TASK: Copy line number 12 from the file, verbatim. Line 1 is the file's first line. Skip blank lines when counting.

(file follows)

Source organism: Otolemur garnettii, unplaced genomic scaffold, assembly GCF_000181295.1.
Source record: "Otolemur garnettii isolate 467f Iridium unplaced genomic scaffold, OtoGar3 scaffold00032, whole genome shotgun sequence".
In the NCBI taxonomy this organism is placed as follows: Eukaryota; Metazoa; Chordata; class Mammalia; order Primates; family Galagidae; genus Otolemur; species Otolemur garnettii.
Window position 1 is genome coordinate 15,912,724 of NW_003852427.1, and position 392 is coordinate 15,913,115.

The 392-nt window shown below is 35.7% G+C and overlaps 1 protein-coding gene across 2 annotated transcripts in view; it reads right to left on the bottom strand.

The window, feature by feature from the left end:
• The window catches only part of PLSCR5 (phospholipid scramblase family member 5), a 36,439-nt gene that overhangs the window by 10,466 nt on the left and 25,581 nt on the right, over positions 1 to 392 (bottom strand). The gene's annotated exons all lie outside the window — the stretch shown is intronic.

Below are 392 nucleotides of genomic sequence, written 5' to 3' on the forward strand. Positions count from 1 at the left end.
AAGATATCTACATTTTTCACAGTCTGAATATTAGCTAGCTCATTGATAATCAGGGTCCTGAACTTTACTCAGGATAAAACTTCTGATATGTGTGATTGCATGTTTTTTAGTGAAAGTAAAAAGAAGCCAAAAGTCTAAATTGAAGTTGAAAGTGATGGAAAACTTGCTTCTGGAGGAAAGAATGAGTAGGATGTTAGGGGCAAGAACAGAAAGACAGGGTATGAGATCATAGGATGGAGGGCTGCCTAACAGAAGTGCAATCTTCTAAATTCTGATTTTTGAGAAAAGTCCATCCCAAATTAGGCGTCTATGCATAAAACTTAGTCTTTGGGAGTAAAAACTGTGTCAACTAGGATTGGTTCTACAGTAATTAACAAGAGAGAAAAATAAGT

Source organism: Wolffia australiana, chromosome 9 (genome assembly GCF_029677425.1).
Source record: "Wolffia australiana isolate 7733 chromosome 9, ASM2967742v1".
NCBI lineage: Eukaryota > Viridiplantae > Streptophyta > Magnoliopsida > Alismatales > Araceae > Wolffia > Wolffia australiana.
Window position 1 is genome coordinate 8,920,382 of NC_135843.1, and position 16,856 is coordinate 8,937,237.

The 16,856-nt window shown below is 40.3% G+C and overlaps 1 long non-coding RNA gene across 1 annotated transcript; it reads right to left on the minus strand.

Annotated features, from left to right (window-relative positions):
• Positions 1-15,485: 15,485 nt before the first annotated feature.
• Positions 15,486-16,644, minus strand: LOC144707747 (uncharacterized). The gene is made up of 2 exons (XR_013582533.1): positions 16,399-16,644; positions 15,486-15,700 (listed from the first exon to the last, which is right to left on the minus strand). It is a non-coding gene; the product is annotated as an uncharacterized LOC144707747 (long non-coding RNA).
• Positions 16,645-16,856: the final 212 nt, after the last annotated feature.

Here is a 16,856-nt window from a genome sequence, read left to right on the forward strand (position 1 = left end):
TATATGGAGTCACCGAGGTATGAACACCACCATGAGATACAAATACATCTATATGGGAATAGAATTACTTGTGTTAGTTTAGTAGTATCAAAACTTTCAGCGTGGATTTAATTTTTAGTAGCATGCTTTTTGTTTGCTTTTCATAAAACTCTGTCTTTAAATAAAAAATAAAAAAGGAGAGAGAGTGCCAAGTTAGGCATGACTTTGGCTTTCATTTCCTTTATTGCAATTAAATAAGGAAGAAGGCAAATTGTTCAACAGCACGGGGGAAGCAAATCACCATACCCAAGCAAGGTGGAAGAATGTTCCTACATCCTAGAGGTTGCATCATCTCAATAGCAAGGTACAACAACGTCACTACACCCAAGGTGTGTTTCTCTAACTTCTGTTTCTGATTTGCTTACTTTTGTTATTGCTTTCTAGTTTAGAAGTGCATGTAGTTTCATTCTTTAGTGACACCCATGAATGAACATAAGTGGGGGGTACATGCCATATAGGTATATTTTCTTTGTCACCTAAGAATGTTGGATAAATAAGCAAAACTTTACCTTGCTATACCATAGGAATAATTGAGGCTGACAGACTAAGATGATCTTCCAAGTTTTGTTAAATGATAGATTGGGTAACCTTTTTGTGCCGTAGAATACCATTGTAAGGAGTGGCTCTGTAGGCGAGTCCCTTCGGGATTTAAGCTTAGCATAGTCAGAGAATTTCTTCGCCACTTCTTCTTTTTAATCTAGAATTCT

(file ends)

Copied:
NCBI lineage: Eukaryota > Viridiplantae > Streptophyta > Magnoliopsida > Alismatales > Araceae > Wolffia > Wolffia australiana.